The White House doesn’t want to hear it now, either. That’s why terrorism experts are trying to get its attention by going public, and not just through The Times. Michael Scheuer, the former head of the C.I.A. bin Laden unit, told MSNBC’s Keith Olbermann last week that the Taliban and Al Qaeda, having regrouped in Afghanistan and Pakistan, “are going to detonate a nuclear device inside the United States” (the real United States, that is, not the fictional stand-in where this same scenario can be found on “24”). Al Qaeda is “on the march” rather than on the run, the Georgetown University and West Point terrorism expert Bruce Hoffman told Congress. Tony Blair is pulling troops out of Iraq not because Basra is calm enough to be entrusted to Iraqi forces — it’s “not ready for transition,” according to the Pentagon’s last report — but to shift some British resources to the losing battle against the resurgent Taliban in Afghanistan.

This is why the entire debate about the Iraq “surge” is as much a sideshow as Britney’s scalp. More troops in Baghdad are irrelevant to what’s going down in Afghanistan and Pakistan. The surge supporters who accuse the Iraq war’s critics of emboldening the enemy are trying to deflect attention from their own complicity in losing a bigger battle: the one against the enemy that actually did attack us on 9/11. Who lost Iraq? is but a distraction from the more damning question, Who is losing the war on terrorism?

The Democrats may not be moving quickly enough to suit us, but they are at least shifting their weight around. Last week they were talking about repealed the 2002 war resolution. (This is not unprecedented; the Tonkin Gulf resolution was repealed, also. It didn’t end the war, however.)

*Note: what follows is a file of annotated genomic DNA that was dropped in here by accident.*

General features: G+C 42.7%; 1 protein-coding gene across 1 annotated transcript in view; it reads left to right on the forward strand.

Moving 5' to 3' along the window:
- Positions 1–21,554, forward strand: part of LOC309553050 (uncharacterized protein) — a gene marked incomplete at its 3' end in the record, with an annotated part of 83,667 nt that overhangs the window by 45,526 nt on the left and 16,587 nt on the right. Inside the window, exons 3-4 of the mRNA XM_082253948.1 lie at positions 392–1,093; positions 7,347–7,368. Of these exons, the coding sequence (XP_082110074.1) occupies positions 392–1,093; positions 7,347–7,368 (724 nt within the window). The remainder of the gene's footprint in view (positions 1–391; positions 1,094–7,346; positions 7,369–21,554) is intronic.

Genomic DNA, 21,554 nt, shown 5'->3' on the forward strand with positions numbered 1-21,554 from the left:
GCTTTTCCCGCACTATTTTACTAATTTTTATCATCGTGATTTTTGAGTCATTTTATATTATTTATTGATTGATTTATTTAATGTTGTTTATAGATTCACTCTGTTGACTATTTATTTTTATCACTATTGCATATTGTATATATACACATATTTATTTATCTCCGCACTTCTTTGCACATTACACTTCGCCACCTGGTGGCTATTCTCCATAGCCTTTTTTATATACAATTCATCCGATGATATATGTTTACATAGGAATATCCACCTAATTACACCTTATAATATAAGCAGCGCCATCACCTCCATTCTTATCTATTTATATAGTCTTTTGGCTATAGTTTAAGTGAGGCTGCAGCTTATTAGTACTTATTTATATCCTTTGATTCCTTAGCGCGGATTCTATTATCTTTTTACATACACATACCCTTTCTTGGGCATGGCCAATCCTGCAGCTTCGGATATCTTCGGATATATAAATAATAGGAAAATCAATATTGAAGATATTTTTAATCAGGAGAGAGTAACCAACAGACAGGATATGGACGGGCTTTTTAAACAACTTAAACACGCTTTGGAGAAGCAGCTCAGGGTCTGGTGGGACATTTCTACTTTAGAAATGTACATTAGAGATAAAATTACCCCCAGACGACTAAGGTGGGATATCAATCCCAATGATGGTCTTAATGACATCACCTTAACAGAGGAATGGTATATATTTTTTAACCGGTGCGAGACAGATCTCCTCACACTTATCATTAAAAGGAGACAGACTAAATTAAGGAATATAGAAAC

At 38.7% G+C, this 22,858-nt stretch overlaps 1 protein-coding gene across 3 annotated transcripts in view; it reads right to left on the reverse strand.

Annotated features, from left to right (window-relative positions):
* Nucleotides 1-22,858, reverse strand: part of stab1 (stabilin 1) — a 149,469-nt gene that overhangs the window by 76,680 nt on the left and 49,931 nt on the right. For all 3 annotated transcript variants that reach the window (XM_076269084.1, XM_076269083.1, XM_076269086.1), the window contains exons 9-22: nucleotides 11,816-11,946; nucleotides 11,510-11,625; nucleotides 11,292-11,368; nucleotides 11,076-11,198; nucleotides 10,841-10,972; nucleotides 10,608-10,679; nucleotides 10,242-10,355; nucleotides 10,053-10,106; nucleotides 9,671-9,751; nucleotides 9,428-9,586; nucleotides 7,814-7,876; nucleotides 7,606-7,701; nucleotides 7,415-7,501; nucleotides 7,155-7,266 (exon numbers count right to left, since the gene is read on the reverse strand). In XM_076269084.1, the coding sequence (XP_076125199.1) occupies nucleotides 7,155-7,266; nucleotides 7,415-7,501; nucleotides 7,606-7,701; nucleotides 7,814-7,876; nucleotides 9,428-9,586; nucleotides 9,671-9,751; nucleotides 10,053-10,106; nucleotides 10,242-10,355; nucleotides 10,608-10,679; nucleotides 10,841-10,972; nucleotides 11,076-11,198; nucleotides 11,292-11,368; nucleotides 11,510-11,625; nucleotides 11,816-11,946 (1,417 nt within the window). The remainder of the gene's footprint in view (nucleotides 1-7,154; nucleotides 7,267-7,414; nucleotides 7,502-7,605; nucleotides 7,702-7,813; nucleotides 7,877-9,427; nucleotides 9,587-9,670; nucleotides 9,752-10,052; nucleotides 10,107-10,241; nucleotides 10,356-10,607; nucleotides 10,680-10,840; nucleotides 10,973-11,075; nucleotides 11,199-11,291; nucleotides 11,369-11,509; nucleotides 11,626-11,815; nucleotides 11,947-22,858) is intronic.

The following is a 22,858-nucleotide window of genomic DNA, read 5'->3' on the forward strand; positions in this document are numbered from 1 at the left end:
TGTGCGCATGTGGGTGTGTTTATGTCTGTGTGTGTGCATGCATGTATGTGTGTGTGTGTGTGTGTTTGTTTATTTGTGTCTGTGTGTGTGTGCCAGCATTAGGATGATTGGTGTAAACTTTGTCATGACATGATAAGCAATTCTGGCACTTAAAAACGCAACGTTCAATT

Frank Rich continues —

Yet Mr. Bush still denies reality. Ten days ago he told the American Enterprise Institute that “the Taliban have been driven from power” and proposed that America help stabilize the Pakistan border by setting up “Reconstruction Opportunity Zones” (remember that “Gulf Opportunity Zone” he promised after Katrina?) to “give residents the chance to export locally made products to the United States, duty-free.” In other words, let’s fight terrorism not by shifting America’s focus from Iraq to the central front, but by shopping for Taliban souvenirs!

Presidents have lost control of events many times before. However, I can’t think of any other president who lost it this badly and didn’t even notice.

1 thought on “Everything Old Is New Again

  1. It occurs to me that Bush has in fact noticed that Iraq is going badly, but to him badly means something completely different from what it would mean to you or me(or most people). Bush cares more about perception than reality and to him “badly” means critical coverage and critical public reaction, and this is a problem insofar as it makes it more difficult to launch war no. 3 with Iran.

    Think about it– Afghanistan is also going badly, but Iraq has successfully distracted the press and the public from that fact. So, in his estimation, he’s done what he set out to do: start a war, wreck a country(albeit one previously wrecked here), move on to the next one. What reason do we have to believe that Junior cares one whit about what happens after he attacks and wrecks a country if the press and public don’t notice?

Comments are closed.